katsav enters court 311.
(photo credit: Ben Hartman)
The publication of the full verdict of former president Moshe Katsav’s court case – which was supposed to take place on Thursday – has been postponed until Sunday, by order of the three-judge panel which heard the case. The decision to postpone the publication came after the judges heard contrasting motions from Katsav’s lawyers and from “Aleph,” one of the victims, regarding the extent of the information that will appear in the document.
Two weeks ago, the Tel Aviv District Court convicted the former president of two counts of rape, sexual harassment, committing an indecent act and obstructing justice.
Shortly before noon on Thursday, when the verdict was supposed to be published, Katsav’s lawyers, Zion Amir and Avigdor Feldman, petitioned the court to delay publication, claiming that the omission of several details that were concealed in order to protect the identity of Aleph would distort the public’s factual perception of the case.
In its brief to the court, Katsav’s lawyers wrote, “The release of only part of the ruling severely limits the presentation of the full factual picture to the reader. It could further inflame and incite the passions of the media and the public against the defendant.”
Earlier, the judges received a petition from Aleph asking to black out additional details, which she believed would reveal her identity.
The judges dismissed Katsav’s lawyers’ petitions, claiming that the blacking out of minor details, which mostly had to do with the plaintiff’s identity, would not distort the factual picture brought before the public. They also dismissed Aleph’s request to conceal additional details, claiming that they did not reveal her identity. Despite dismissing the petitions of both sides, the judges decided to delay publication of the more than 300-page-long document until Sunday.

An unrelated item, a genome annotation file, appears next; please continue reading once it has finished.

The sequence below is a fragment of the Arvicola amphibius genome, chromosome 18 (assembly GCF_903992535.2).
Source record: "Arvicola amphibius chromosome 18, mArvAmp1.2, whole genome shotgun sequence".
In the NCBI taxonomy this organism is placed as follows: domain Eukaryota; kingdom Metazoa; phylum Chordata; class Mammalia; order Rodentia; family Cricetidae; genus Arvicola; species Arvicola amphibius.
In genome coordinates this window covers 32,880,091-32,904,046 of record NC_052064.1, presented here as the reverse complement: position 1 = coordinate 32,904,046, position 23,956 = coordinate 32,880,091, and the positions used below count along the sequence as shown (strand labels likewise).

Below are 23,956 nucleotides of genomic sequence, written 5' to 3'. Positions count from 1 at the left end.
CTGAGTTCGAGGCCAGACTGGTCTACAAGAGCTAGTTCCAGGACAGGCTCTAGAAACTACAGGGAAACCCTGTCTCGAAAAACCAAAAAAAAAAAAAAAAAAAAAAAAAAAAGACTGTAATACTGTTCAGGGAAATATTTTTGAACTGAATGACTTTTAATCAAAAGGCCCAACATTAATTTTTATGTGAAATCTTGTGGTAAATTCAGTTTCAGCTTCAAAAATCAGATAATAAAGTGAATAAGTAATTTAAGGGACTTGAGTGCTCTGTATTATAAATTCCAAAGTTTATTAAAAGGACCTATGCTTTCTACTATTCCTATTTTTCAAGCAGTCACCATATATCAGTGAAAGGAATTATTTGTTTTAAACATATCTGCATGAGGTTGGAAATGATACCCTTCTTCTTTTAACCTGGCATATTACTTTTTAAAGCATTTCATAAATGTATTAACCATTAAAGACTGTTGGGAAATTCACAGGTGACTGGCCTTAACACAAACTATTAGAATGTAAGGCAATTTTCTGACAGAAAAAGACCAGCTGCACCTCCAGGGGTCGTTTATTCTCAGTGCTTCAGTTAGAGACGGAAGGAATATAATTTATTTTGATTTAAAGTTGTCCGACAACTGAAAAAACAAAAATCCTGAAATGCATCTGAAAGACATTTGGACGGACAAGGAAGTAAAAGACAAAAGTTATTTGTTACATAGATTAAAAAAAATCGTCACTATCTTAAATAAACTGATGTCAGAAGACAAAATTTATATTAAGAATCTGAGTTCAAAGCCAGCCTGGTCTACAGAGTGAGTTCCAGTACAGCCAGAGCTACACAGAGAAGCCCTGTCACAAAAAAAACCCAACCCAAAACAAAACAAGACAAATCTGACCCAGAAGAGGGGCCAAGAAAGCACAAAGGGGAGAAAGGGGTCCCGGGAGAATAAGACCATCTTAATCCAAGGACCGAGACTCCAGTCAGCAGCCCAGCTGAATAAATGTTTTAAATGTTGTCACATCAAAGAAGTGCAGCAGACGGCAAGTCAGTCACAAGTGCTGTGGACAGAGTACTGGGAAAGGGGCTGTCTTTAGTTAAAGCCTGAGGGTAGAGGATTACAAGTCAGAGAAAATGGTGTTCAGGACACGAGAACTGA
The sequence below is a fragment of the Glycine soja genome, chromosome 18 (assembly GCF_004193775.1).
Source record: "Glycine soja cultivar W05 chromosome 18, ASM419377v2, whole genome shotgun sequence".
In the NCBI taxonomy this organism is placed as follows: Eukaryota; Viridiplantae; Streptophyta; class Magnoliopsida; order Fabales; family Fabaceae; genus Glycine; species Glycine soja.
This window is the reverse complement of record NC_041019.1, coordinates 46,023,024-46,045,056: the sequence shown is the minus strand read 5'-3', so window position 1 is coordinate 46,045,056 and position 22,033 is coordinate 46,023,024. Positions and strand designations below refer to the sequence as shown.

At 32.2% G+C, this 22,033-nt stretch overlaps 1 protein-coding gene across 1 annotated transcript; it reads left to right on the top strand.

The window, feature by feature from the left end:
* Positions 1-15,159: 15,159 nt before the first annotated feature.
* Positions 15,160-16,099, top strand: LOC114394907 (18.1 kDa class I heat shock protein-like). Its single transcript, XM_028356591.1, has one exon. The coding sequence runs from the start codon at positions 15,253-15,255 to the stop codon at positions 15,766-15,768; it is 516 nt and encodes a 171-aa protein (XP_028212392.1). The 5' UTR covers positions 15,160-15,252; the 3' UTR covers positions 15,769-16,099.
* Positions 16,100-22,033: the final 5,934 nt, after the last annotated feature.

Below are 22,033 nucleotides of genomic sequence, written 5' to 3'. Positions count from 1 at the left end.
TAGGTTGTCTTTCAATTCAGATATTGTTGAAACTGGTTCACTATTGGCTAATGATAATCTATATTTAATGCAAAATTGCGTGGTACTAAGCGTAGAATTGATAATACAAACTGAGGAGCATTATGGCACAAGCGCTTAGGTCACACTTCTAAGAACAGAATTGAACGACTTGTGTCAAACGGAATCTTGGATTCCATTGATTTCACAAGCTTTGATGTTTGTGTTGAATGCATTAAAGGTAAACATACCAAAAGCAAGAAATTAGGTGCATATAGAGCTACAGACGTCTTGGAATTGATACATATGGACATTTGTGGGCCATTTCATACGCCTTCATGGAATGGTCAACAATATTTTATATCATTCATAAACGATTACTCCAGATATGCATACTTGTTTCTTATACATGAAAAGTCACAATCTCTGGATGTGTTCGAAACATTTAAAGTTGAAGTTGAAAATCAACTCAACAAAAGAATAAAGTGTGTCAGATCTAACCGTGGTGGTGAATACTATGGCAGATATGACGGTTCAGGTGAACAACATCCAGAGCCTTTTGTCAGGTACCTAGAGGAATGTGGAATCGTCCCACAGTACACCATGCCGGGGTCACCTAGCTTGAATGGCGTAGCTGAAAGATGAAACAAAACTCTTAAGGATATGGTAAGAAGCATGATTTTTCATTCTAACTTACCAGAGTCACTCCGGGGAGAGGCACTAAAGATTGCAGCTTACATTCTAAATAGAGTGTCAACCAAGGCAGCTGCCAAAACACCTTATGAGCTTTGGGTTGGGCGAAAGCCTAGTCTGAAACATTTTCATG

On Tuesday, the judges – George Karra, Miriam Sokolov and Yehudit Shevah
– said that they would publish the full verdict of the case, which was
held behind closed doors for a year and a half, because it was in the
public interest to do so. They allowed for two days in which interested
parties who thought they would be harmed by the publication would come
forward and make their claims.
On Wednesday, the judges announced that the hearing on the pleas for
sentencing in the trial will be held on February 22. It is yet unclear
whether the media will be allowed to attend.
It is anticipated that the State Attorney’s Office will request that
Katsav’s crimes be characterized as constituting moral turpitude and a
severe punishment be imposed, but that it won’t push for the maximum
sentence allowed by law.
Katsav is currently forbidden to leave the country and the government is
to decide on whether he will be allowed to keep the state-granted
benefits that are provided to a former president.